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Bamburgh Notations
Qualité quand ça marche: 4.0
Consistance des Vagues: 3.0
Niveau de Difficulté: 1.0
Foule a l'Eau: 3.0

Général: 3.2

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Surf Report Feed

Statistiques de Houle pour Bamburgh, Décembre: Toutes Houles – Tous Vents

The figure describes the combination of swells directed at Bamburgh through a typical December and is based upon 2455 NWW3 model predictions since 2006 (values every 3 hours). The wave model does not forecast surf and wind right at the coast so we have chosen the most applicable grid node based on what we know about Bamburgh. In this particular case the best grid node is 19 km away (12 miles).

The rose diagram illustrates the distribution of swell sizes and directions, while the graph at the bottom shows the same thing but without direction information. Five colours represent increasing wave sizes. Very small swells of less than 0.5m (1.5 feet) high are shown in blue. These were forecast only 54% of the time. Green and yellow represent increasing swell sizes and red shows highest swells greater than >3m (>10ft). In either graph, the area of any colour is proportional to how commonly that size swell occurs.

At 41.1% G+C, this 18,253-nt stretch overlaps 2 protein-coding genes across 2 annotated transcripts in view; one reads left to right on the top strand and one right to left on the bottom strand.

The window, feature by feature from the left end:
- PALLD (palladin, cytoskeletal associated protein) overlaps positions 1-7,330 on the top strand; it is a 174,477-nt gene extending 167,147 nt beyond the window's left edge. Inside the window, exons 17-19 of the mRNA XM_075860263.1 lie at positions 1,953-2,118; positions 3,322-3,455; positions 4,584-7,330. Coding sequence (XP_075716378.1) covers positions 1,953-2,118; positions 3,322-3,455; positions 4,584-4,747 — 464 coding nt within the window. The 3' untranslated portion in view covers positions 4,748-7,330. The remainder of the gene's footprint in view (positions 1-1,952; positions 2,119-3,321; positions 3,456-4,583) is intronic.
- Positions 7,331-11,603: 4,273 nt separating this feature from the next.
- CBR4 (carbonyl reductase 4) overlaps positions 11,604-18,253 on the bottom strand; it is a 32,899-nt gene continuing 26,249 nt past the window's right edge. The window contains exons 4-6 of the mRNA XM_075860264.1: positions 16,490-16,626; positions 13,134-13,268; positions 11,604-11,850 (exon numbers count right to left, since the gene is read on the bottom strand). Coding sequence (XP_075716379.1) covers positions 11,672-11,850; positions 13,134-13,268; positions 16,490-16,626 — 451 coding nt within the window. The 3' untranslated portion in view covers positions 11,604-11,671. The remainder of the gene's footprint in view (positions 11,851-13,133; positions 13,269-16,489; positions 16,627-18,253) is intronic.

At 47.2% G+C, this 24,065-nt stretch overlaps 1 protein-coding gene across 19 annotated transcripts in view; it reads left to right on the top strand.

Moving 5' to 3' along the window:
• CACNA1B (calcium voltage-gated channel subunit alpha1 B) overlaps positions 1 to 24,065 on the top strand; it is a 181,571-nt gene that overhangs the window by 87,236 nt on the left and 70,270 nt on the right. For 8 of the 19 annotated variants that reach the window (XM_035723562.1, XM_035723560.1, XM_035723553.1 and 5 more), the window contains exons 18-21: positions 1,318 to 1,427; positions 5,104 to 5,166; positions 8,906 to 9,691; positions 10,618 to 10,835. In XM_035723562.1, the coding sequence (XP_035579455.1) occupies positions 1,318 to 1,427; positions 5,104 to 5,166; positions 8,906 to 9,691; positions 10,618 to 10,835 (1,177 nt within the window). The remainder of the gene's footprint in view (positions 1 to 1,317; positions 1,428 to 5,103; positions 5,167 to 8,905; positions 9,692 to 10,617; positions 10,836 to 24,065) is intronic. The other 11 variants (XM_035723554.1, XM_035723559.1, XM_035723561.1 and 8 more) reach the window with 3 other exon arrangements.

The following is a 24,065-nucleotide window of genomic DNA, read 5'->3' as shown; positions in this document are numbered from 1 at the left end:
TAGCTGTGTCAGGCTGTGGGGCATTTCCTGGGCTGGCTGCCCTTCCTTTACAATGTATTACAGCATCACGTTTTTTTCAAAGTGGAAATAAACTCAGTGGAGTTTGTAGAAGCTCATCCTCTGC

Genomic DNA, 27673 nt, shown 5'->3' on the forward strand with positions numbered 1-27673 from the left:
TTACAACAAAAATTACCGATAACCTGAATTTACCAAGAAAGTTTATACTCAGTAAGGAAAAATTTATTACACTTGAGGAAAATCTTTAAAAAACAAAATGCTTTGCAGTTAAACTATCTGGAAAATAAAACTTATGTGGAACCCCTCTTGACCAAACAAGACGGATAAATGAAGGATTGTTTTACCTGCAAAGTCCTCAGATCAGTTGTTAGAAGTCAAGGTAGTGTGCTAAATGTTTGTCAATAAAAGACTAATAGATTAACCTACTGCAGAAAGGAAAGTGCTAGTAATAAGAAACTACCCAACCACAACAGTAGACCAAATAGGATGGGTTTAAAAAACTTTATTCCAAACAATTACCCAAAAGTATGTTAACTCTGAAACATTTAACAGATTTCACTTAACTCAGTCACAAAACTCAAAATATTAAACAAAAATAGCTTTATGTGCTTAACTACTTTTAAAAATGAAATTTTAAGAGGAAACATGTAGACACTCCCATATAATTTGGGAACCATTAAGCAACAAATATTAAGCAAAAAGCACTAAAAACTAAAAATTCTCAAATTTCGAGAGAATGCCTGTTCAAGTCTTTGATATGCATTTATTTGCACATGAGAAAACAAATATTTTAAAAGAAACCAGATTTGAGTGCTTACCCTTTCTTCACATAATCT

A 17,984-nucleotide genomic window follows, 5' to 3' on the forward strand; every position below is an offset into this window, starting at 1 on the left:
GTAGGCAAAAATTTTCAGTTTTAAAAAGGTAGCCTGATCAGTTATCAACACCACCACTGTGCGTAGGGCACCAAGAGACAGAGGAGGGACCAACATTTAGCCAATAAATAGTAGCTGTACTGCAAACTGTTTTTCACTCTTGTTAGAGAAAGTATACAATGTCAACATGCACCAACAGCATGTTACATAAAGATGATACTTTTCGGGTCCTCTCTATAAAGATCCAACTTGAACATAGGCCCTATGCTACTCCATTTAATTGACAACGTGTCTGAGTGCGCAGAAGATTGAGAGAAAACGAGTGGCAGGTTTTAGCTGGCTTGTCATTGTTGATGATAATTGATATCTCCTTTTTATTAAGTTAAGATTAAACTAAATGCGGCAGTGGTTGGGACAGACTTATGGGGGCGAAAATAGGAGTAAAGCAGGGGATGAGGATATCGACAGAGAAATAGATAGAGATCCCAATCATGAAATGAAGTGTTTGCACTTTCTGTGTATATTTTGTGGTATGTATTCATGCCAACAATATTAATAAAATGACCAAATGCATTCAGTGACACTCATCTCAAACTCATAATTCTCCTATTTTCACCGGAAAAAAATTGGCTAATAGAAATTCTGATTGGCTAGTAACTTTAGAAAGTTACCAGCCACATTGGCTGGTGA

The diagram implies that the most common swell direction, shown by the largest spokes, was NE, whereas the the dominant wind blows from the WSW. Because the wave model grid is offshore, sometimes a strong offshore wind blows largest waves away from Bamburgh and away from the coast. We lump these in with the no surf category of the bar chart. To simplify things we don't show these in the rose diagram. Because wind determines whether or not waves are good for surfing at Bamburgh, you can view an alternative image that shows only the swells that were expected to coincide with glassy or offshore wind conditions. Over an average December, swells large enough to cause clean enough to surf waves at Bamburgh run for about 23% of the time.

IMPORTANT: Beta version feature! Swell heights are open water values from NWW3. There is no attempt to model near-shore effects. Coastal wave heights will generally be less, especially if the break does not have unobstructed exposure to the open ocean.